Mediated Representations of Latinos and the United States-Mexico Border in the Media

Persistent Link:
http://hdl.handle.net/10150/194501
Title:
Mediated Representations of Latinos and the United States-Mexico Border in the Media
Author:
Romo, Christine Gamez
Issue Date:
2006
Publisher:
The University of Arizona.
Rights:
Copyright © is held by the author. Digital access to this material is made possible by the University Libraries, University of Arizona. Further transmission, reproduction or presentation (such as public display or performance) of protected items is prohibited except with permission of the author.
Abstract:
Media is used to shape the identity of a nation. It serves as a vehicle to reassure and reaffirm the dominant group's perspective and ideals in order to maintain the status quo. The media has its greatest influence on people who do not have a frame of reference to help them interpret what they see. People who have not had direct contact with the subject being presented may believe that what they are viewing is an accurate depiction. Latinos are often misrepresented on television and film and are a minority faced with constant character distortion. The stereotyping of Latinos has changed very little since the 1970's when it was first called to the attention of the United States House and Senate. This is due in part to the nation's media outlets, which are still the main visual vehicles that perpetuate these stereotypes. This dissertation examines mediated representations of Latinos and the United States-Mexico Border in films, produced in Hollywood and Mexico City, as well as U.S. network newscasts.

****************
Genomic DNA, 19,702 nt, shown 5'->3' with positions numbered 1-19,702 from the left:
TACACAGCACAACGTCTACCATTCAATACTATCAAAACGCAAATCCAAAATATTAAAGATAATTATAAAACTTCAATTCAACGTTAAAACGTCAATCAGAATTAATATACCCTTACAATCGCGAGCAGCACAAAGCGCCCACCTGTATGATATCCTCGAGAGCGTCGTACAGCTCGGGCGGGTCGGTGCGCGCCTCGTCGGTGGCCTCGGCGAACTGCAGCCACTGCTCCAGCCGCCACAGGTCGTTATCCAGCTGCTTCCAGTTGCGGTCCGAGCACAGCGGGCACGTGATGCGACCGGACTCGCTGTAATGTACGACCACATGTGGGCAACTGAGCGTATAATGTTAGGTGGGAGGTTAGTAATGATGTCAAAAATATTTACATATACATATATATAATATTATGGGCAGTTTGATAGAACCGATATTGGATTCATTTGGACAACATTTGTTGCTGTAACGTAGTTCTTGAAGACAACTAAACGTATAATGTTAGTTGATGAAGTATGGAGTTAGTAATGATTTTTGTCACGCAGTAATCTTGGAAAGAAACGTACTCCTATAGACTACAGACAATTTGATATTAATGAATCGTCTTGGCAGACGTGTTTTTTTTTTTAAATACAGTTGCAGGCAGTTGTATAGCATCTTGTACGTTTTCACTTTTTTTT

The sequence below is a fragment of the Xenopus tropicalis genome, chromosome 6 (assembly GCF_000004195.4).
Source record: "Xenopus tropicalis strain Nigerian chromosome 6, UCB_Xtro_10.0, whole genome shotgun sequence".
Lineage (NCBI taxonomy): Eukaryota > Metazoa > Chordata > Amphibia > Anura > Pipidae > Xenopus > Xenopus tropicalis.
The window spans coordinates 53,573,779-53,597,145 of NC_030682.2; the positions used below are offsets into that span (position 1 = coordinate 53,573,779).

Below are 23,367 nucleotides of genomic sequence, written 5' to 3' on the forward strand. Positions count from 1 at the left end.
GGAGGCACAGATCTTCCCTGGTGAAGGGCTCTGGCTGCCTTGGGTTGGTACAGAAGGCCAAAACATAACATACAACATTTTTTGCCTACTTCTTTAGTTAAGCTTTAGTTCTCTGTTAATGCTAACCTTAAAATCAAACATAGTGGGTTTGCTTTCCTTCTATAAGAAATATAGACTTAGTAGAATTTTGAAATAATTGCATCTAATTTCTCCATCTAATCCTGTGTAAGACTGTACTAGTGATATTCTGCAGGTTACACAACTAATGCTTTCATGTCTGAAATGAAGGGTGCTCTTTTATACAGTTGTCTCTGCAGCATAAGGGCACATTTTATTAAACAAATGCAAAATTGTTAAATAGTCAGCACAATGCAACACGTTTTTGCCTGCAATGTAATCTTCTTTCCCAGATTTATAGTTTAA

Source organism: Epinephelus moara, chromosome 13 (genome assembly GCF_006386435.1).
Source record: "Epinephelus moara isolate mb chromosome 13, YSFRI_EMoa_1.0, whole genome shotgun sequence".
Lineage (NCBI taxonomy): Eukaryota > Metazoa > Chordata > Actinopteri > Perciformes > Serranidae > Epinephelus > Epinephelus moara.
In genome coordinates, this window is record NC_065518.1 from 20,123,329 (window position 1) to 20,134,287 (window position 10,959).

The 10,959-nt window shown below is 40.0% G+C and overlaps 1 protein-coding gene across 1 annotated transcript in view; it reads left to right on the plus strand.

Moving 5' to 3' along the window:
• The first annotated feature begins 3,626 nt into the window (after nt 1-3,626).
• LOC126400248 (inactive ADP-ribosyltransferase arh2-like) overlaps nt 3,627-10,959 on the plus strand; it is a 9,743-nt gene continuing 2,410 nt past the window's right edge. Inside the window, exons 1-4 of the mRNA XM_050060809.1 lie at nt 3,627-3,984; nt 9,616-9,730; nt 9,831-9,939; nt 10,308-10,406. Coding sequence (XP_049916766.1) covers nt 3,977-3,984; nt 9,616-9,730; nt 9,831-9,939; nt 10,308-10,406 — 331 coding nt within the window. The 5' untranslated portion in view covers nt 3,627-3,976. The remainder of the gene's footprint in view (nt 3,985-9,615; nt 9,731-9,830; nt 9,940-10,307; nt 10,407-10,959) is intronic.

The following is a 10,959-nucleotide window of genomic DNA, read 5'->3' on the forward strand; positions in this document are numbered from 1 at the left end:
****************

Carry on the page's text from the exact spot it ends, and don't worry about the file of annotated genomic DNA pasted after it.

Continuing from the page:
Type:
text; Electronic Dissertation
Keywords:
Spanish
Degree Name:
PhD
Degree Level:
doctoral
Degree Program:
Spanish; Graduate College
Degree Grantor:
University of Arizona
Committee Chair:
Tatum, Charles M.

Full metadata record

DC FieldValue Language
dc.language.isoENen_US
dc.titleMediated Representations of Latinos and the United States-Mexico Border in the Mediaen_US
dc.creatorRomo, Christine Gamezen_US
dc.contributor.authorRomo, Christine Gamezen_US
dc.date.issued2006en_US
dc.publisherThe University of Arizona.en_US
dc.rightsCopyright © is held by the author. Digital access to this material is made possible by the University Libraries, University of Arizona. Further transmission, reproduction or presentation (such as public display or performance) of protected items is prohibited except with permission of the author.en_US
dc.description.abstractMedia is used to shape the identity of a nation. It serves as a vehicle to reassure and reaffirm the dominant group's perspective and ideals in order to maintain the status quo. The media has its greatest influence on people who do not have a frame of reference to help them interpret what they see. People who have not had direct contact with the subject being presented may believe that what they are viewing is an accurate depiction. Latinos are often misrepresented on television and film and are a minority faced with constant character distortion. The stereotyping of Latinos has changed very little since the 1970's when it was first called to the attention of the United States House and Senate. This is due in part to the nation's media outlets, which are still the main visual vehicles that perpetuate these stereotypes. This dissertation examines mediated representations of Latinos and the United States-Mexico Border in films, produced in Hollywood and Mexico City, as well as U.S. network newscasts.en_US
dc.typetexten_US
dc.typeElectronic Dissertationen_US
dc.subjectSpanishen_US
thesis.degree.namePhDen_US
thesis.degree.leveldoctoralen_US
thesis.degree.disciplineSpanishen_US
thesis.degree.disciplineGraduate Collegeen_US
thesis.degree.grantorUniversity of Arizonaen_US
dc.contributor.chairTatum, Charles M.en_US
dc.contributor.committeememberFitch, Melissaen_US
dc.contributor.committeememberGutierrez, Lauraen_US
dc.identifier.proquest1555en_US
dc.identifier.oclc137356454en_US
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